Columbia International Affairs Online: Working Papers

CIAO DATE: 06/2008

The Korean Peninsula: Is Kim Dae-jung's Pursuit of a Korean Confederation Realistic?

Linda Jakobson

January 1999

Finnish Institute for International Affairs


In the spring of 1999 Swiri -fever swept South Korea. Millions flocked to see the first domestic action film considered up to international standards. “Swiri,” a slick Hollywood-style spy thriller, revolves around the complex issue of Korean unification that lies at the heart of Korea's future. Since the inauguration of President Kim Dae-jung in February 1998, South Korea has debated unification more openly than ever before.

Though the film concerns a diehard North Korean secret agent trying to provoke a war between the two Koreas, who falls in love with a South Korean intelligence officer, serious themes underlie the melodrama. At the end of the film, South and North Korean intelligence officers battle each other in the back halls of a Seoul stadium during a World Cup soccer match.3 Neither the jubilant crowds nor the smiling representatives of ongoing normalization talks between South and North are aware of the hostilities. Did the scriptwriter want to remind his audience how easily war on the Korean Peninsula could break out, despite the optimistic public statements advocating Kim Dae-jung’s “Sunshine policy”? Or did he intend to insinuate that – in real life as in movies – Korean political leaders are not always aware of the military’s actions? In fact, it is unclear to what extent the South Korean military supports Kim Dae-jung’s comprehensive engagement. His policy explicitly rules out a military takeover of the North and promotes not only engagement but also peaceful coexistence.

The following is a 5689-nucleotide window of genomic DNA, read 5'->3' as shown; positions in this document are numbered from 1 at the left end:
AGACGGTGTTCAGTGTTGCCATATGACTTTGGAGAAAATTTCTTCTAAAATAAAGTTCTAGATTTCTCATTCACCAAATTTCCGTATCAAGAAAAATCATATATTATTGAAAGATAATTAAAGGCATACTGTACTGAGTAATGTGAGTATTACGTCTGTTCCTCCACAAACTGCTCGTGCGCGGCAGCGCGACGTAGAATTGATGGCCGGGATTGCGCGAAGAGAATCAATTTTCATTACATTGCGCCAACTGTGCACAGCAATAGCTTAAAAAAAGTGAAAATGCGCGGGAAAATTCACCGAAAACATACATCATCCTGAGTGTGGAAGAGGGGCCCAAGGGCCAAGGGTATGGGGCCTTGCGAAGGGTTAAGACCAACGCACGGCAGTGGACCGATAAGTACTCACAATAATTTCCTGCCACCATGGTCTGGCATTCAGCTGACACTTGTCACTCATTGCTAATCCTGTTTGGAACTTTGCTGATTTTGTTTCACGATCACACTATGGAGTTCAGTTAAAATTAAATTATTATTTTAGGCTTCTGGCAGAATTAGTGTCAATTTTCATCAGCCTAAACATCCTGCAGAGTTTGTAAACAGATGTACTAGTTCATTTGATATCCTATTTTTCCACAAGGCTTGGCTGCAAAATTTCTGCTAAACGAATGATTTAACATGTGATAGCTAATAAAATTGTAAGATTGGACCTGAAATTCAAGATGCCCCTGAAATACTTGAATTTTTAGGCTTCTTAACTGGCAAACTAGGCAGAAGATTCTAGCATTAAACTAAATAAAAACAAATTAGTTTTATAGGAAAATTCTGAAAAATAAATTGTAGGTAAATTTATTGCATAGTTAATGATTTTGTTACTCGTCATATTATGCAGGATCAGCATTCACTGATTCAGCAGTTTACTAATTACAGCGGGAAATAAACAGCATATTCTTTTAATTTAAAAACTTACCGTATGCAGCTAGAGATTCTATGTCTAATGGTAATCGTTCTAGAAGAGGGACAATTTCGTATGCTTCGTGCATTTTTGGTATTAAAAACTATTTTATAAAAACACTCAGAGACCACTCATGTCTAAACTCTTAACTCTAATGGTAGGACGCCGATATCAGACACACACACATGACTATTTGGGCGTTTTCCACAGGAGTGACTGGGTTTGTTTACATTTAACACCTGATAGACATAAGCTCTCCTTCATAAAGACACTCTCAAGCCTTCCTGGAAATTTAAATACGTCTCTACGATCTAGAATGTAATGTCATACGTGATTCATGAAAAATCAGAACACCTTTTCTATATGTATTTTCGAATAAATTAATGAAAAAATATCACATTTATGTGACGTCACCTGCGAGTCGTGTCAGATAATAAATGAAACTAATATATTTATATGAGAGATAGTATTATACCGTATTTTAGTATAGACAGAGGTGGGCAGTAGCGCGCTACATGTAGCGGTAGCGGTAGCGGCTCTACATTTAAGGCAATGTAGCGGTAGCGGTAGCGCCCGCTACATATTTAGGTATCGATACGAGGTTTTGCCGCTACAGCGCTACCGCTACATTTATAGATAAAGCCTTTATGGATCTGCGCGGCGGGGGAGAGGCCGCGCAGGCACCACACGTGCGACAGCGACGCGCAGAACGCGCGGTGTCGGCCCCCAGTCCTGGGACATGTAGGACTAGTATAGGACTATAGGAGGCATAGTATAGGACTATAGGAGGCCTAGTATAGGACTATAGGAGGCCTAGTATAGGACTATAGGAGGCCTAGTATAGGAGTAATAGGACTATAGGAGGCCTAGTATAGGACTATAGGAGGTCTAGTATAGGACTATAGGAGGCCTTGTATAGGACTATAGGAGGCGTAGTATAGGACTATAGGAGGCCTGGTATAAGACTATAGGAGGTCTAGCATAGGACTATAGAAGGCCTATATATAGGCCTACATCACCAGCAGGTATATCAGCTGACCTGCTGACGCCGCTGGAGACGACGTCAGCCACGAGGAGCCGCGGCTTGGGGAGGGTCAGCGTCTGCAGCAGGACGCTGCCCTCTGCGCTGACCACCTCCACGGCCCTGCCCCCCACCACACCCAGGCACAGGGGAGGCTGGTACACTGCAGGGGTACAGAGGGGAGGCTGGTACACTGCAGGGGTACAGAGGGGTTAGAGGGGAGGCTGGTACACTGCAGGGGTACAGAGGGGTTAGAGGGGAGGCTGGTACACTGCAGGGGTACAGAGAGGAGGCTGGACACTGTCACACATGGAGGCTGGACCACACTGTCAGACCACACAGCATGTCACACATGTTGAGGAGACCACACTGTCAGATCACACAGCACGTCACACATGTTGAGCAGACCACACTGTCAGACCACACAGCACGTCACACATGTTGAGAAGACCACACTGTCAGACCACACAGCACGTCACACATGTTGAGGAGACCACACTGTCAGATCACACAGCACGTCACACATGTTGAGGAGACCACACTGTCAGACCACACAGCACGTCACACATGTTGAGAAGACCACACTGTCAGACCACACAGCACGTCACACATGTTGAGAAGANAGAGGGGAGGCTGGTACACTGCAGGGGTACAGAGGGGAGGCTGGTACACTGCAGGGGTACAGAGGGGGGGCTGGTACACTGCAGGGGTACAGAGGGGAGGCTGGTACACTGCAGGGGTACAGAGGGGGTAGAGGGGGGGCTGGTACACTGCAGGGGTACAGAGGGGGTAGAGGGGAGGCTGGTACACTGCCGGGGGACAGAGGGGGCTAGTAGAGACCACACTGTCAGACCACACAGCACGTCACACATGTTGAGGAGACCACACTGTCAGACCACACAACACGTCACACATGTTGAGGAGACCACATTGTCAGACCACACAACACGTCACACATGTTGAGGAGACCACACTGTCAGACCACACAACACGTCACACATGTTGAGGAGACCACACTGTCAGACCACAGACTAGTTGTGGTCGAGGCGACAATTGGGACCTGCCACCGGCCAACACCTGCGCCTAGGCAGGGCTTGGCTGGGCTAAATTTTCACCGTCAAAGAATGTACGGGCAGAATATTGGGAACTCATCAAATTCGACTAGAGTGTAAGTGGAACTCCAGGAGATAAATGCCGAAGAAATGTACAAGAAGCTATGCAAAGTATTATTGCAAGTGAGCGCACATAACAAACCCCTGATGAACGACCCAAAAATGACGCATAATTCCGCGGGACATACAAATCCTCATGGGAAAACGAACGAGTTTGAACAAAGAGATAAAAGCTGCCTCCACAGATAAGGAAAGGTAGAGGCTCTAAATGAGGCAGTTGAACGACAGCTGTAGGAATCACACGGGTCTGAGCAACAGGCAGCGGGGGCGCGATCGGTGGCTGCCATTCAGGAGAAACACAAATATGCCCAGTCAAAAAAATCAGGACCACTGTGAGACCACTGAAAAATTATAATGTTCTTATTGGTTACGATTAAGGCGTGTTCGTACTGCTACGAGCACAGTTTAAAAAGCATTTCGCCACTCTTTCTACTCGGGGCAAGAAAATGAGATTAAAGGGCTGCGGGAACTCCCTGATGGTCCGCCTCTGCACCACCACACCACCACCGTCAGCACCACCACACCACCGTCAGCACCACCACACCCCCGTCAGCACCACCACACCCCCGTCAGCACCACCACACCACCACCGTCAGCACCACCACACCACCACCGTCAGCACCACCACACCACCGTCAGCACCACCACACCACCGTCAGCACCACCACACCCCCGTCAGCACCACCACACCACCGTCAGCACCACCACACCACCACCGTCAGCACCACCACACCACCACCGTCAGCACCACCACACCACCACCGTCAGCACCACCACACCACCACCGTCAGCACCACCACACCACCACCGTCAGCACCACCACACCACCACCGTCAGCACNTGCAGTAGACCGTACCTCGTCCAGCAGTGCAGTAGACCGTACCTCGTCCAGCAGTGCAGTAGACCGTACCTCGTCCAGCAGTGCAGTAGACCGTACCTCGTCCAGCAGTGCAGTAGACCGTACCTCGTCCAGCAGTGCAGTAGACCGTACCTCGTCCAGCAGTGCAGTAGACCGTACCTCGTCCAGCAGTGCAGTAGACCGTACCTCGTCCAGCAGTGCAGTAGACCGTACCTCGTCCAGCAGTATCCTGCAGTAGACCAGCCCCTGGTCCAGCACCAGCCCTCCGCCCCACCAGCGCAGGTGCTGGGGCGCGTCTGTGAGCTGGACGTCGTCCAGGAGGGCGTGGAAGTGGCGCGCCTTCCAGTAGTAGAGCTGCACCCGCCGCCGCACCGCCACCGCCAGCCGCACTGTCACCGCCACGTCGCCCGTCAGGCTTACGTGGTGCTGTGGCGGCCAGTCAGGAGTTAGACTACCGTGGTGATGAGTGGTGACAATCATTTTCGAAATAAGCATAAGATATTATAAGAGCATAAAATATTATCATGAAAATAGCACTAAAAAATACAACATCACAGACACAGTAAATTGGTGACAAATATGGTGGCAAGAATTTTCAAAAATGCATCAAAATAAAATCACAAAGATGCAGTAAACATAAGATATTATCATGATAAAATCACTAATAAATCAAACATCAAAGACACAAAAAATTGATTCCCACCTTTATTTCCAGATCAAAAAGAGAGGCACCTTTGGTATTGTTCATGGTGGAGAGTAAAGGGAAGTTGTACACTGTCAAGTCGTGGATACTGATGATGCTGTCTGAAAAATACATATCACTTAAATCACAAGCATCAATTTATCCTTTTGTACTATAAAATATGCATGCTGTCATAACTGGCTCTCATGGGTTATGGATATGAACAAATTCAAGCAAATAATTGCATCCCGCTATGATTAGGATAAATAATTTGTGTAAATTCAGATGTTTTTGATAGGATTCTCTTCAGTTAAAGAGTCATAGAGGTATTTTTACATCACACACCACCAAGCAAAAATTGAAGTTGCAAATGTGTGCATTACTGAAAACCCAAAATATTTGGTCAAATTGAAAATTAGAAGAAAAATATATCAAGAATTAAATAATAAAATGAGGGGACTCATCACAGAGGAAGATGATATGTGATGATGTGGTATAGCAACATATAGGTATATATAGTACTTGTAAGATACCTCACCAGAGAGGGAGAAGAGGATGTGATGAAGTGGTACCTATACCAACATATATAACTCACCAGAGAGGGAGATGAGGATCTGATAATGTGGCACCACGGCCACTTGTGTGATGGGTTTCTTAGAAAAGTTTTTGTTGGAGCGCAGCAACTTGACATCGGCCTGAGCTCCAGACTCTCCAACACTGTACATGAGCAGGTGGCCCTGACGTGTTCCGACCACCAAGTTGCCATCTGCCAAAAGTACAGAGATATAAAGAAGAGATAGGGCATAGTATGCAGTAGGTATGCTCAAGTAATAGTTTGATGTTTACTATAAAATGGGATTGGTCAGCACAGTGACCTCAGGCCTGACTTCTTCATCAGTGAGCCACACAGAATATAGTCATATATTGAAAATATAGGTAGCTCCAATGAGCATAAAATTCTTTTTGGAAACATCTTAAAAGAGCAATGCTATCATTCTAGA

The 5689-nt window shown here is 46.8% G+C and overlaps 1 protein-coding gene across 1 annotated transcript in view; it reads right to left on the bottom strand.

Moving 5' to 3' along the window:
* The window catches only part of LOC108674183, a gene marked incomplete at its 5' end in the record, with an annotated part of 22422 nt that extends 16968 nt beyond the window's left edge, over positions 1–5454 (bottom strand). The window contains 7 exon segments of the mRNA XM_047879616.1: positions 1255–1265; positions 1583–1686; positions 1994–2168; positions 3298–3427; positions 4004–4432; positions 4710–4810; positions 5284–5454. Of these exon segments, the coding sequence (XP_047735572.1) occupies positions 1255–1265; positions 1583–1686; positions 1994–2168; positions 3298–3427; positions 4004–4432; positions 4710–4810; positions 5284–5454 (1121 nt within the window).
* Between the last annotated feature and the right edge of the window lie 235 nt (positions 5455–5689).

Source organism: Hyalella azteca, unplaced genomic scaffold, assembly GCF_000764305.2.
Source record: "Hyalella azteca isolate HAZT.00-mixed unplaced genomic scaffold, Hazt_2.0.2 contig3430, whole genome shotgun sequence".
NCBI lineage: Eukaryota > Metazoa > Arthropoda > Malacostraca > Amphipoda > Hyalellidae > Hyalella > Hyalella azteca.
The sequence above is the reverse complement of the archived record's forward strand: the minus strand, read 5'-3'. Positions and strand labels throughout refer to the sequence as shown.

Such questions lead to others, on which this paper will focus. How realistic is a confederation of two Korean nations, with two systems and two governments, as Kim Dae-jung envisions? Confederation presupposes the continued existence of the North Korean regime. But can the collapse of North Korea be avoided? To what extent do outsiders, specifically the United States and Korea’s neighbors – China, Japan and Russia – influence the direction of events on the Korean Peninsula?